Dr P Freire (Max Planck Institute - Bonn)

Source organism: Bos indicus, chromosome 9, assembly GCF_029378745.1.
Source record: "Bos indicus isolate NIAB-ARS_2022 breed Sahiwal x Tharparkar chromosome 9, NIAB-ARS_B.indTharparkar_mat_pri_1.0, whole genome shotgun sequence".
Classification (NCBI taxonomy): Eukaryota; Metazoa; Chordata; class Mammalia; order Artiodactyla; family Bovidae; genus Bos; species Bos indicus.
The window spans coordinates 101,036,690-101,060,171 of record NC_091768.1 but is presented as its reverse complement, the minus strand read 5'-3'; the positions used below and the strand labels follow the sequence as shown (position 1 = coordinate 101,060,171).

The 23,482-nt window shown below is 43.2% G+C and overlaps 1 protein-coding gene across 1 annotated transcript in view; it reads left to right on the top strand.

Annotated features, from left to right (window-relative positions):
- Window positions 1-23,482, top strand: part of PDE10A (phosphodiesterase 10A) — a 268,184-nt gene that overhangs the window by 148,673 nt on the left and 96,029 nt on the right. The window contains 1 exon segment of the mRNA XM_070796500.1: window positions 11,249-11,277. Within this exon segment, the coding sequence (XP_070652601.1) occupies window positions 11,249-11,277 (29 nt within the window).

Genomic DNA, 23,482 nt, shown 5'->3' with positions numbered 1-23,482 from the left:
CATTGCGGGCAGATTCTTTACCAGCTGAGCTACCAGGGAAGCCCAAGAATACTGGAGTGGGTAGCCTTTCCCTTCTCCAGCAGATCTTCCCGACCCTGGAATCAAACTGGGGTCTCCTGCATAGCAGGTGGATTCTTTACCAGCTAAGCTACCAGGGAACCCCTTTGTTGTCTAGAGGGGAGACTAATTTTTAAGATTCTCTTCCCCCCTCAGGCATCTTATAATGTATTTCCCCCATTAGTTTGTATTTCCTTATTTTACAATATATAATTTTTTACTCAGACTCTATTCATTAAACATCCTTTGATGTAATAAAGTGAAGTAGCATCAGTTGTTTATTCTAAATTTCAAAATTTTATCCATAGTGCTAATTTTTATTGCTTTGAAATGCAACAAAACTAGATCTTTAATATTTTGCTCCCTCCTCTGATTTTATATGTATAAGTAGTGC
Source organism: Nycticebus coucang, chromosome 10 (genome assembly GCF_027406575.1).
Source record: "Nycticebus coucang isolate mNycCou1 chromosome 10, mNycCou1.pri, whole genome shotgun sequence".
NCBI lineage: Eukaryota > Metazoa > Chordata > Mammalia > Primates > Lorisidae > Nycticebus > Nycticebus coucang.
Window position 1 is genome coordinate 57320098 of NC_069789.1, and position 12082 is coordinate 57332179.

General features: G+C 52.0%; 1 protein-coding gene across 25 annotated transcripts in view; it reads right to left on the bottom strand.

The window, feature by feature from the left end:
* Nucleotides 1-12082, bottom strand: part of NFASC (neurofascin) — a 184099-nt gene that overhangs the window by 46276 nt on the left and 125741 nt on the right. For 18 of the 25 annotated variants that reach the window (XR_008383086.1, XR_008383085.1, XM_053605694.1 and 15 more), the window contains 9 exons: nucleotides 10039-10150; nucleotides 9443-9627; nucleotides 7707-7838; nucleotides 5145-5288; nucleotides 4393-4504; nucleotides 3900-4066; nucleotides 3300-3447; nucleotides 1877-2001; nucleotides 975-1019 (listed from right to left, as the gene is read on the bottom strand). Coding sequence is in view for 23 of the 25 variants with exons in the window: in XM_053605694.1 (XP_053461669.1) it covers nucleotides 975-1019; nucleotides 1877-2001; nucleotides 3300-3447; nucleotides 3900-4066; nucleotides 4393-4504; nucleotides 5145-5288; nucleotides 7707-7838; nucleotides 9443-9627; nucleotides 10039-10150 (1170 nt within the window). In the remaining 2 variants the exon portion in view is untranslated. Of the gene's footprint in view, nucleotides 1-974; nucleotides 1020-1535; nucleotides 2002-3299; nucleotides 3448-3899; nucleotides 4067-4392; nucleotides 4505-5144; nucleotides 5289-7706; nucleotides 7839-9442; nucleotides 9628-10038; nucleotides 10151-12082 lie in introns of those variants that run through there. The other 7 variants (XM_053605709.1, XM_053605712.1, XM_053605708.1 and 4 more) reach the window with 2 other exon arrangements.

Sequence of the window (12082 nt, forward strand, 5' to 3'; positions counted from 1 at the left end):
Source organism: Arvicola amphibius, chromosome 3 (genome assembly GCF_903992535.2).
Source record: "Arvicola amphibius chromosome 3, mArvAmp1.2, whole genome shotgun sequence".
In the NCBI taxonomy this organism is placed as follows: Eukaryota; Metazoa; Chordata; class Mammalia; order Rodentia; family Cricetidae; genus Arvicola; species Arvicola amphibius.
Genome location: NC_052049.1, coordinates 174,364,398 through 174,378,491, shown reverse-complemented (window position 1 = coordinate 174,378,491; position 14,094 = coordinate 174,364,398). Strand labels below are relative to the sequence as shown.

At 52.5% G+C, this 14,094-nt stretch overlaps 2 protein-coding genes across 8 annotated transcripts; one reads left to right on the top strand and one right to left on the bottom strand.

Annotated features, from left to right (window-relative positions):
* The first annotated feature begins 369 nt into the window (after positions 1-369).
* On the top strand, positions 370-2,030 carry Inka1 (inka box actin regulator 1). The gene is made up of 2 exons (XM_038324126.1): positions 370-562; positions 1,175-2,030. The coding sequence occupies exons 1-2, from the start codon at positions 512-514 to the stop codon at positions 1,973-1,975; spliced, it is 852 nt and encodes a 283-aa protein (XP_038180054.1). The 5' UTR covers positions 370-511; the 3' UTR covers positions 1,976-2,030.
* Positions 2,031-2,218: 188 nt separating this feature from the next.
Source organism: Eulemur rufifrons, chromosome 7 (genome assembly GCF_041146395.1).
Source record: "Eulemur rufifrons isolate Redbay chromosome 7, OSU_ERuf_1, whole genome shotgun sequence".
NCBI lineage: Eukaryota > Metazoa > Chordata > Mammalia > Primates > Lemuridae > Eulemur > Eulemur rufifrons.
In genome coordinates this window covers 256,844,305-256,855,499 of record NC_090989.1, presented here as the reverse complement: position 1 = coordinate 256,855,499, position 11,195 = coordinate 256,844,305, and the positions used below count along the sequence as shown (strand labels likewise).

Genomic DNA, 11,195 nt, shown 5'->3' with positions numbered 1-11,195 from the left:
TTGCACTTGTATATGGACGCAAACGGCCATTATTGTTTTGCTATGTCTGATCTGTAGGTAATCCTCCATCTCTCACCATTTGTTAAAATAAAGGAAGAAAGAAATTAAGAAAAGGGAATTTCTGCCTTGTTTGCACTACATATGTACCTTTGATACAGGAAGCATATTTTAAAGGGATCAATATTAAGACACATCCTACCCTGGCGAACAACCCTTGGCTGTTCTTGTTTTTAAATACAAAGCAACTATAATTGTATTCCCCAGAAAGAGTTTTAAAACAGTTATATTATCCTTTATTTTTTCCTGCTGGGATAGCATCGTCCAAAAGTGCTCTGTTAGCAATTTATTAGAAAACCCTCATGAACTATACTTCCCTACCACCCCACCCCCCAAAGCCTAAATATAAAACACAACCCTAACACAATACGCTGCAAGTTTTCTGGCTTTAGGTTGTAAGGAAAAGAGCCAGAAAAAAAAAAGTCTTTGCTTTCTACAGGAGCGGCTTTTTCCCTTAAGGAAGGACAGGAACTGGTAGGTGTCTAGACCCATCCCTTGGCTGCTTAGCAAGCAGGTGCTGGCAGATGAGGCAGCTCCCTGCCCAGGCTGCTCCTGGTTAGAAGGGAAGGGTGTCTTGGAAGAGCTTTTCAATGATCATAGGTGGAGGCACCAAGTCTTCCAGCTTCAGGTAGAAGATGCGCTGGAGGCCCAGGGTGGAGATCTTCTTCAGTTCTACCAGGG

In this lecture, I will introduce some basic concepts related to neutron stars, radio pulsars and their evolution. I then describe in detail timing of radio pulsars in binary systems, using the results from the first binary pulsar, PSR B1913+16, as an important example. First, I describe how pulsar timing of this system was used to determine the masses of the components, and then I describe how it was used to test general relativity and to achieve, in the 1980's, the first detection of gravitational wave emission. This fundamental discovery opened up a wide field of research, by encouraging the construction of ground-based gravitational wave detectors, but also by further stimulating pulsar surveys (which I describe in some detail), which lead to the discovery of many more binary pulsars. I then describe many of the results from these new pulsars. I concentrate first on neutron star mass measurements, in particular the special difficulties that arise from measuring masses of millisecond pulsars, and the great rewards from this effort, with a special emphasis on the consequences for our knowledge of the behaviour of super-dense matter in the cores of neutron stars. I finally describe in detail the current status of tests of general relativity, both with double neutron star systems (in particular the ``double pulsar" system, J0737-3039), millisecond pulsar - white dwarf systems and the triple system, J0337+1715.